Given Raymond’s off year though, I doubt anyone would trade for his contract right now, and retaining salary to move him after 1 bad year would be a real sell-low proposition. If you can’t move him without sweetening the pot, I’d rather the flames keep him and see if he bounces back enough to give you better trade options next year or at the TDL.

      In the interim, I’d still argue for a sell-high alternative and clear a spot by moving Bouma instead. I gotta think his age and 16 goals would appeal to an offense-starved team like NJ, and you could get a 2nd or 3rd round pick back. Something’s gotta give up front and I’d rather move a shinier piece to get an asset then lose one for nothing, or worse yet give up an asset to move an unwanted contract before you absolutely have to.

  • SmellOfVictory

    I was thinking that Raymond to Carolina for Liles would be a good choice. I don’t really care if Liles is still NHL capable, but his contract is up at the end of this season so it would free up some space for next offseason.

  • TheoForever

    I like the lines to start the season like this:

    Johnny – Monahan – Frolik

    Bouma – Bennett – Hudler

    Ferland – Backlund – Colborne

    Jooris/Byron/Granlund – Arnold – Shore

    With Poirier, Agostino, to be called up in case of injury.

    Of course, it isn’t going to happen, but it would be a good thing if it did.

    I see some trashes, so which part is no good?

    • Bananaberg

      Hartley probably isn’t breaking up that top line chemistry from last season.

      Bennett would benefit from playing wing with Backlund (who will be the #2 center) and Frolik. Take some defensive responsibility off his shoulders as a rookie and let him see the ice differently. Provides good experience to switch back to center in future years.

      • TheoForever

        Yeah, I can see not wanting to put Bennett in the center position due to his lack of experience. Odds are good that Hartley will go your way, I just like my lines.

        As for breaking up the top pairing, I like the idea of adding some sandpaper to the top line and giving Bennett a skilled player to play with, thus spreading the scoring.

      • mk

        To be fair, Hartley has used Hudler as the rookie-mentor player for a while. He was one of the most common linemates of Monahan, Gaudreau & Baertschi (as a % of Sven’s icetime). It would be consistent that Hartley uses him with Bennett at some point. I’m not sure where that leaves Seanny & Johnny, but it wouldn’t be the weirdest move.

        I could see the lineup TheoForever is suggesting. Or maybe:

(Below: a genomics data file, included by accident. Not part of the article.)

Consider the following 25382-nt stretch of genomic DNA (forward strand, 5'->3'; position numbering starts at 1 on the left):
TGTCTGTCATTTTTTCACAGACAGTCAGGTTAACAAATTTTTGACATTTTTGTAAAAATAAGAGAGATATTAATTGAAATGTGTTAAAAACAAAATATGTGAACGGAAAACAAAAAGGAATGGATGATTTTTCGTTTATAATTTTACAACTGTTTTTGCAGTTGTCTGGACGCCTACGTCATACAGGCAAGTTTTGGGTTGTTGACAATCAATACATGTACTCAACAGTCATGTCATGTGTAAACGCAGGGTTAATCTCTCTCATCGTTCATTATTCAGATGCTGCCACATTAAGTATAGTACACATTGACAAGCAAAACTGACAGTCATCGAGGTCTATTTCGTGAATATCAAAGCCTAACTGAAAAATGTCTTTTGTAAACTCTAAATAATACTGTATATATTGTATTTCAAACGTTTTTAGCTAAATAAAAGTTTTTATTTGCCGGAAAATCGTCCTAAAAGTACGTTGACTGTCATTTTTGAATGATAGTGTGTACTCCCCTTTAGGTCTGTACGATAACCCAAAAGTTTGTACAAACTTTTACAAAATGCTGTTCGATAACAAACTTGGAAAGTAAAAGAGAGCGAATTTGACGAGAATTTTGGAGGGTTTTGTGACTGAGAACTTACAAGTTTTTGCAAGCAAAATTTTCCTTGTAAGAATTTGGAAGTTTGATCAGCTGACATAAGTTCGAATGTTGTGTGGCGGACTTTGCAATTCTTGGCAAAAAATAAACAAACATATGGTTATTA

Gaudreau – Monahan – Hudler
        Bennett – Backlund – Frolik
        Bouma – Jooris – Colborne

  • FlamesRule

    Raymond has to go – his soft play drives me mad when I see the effort everyone else puts out every game. Trade him, waive him, send him the minors, anything please!

  • The GREAT Walter White

    To be honest; we are still one top 6 forward away from competing.

    Hudler, Monahan, Johnny, Bennett, Frolik……….and?
    Backlund is not top 6.


    • DestroDertell

      Let’s compare Backlund with the other 2C in the league (or at least, getting 2C minutes).

      Name – ES points/60 (excluding 2nd assists) – Offensive Zone Starts

      Carter 1.68 56%

      Bonino 1.62 44%

      Bergeron 1.59 43%

      Couture 1.58 51%

      Plekanec 1.4 45%

      Johansson 1.3 57%

      Richards 1.19 70%

      Backlund 1.19 37%

      Brassard 1.18 56%

      Kadri 1.16 44%

      Granlund 1.15 60%

      Kesler 0.97 46%

      hahaSutter 0.95 47%

      Zajac 0.63 45%

      Toughest zone starts of the bunch and right in the middle in points. I have a hunch we’ll be OK with him.

      • MontanaMan

        Except Backlund couldn’t carry most of that list’s jockstraps. Backlund is strictly a defensive center and brings very little offence to the game, so his value as a 2C is very limited. He is best suited as a 3C with a 2C bringing more offence but giving up some of Backlund’s defensive prowess. PS – only Flames fans would consider Backlund a 2C – nobody else in the league considers him a true #2.

        • Tomas Oppolzer

          Dude, you can’t say he has “very little offense” without evidence when Destro pointed out that Backlund has a better points/60 than Brassard, Kessler, Kadri, and Granlund. You never provide stats/evidence to back your claims and it makes you look really bad.

  • MonsterPod

    Personally, I don’t like any of this ‘Bennett on the wing’ talk.

    Centers play center, and we need Bennett to be our 2C (or even 1C) in the future.

    MacKinnon didn’t play wing. Col moved O’Reilly there because they want MacK to be their future #1 center.

    We want Bennett and Monny to be our 1/2 punch someday, so I would rather see Bennett play 3C this year and be sheltered like Monny was when he was 19, than see his development tweaked on the wing.

    Let him get crushed in the dot this season, have to scrap and learn and grow. We may be on our way to an excellent 123C.

    • Mezzo

      Seguin, Giroux, Stamkos, Crosby, all started (or played early on in) their careers on the wing and they turned out just fine.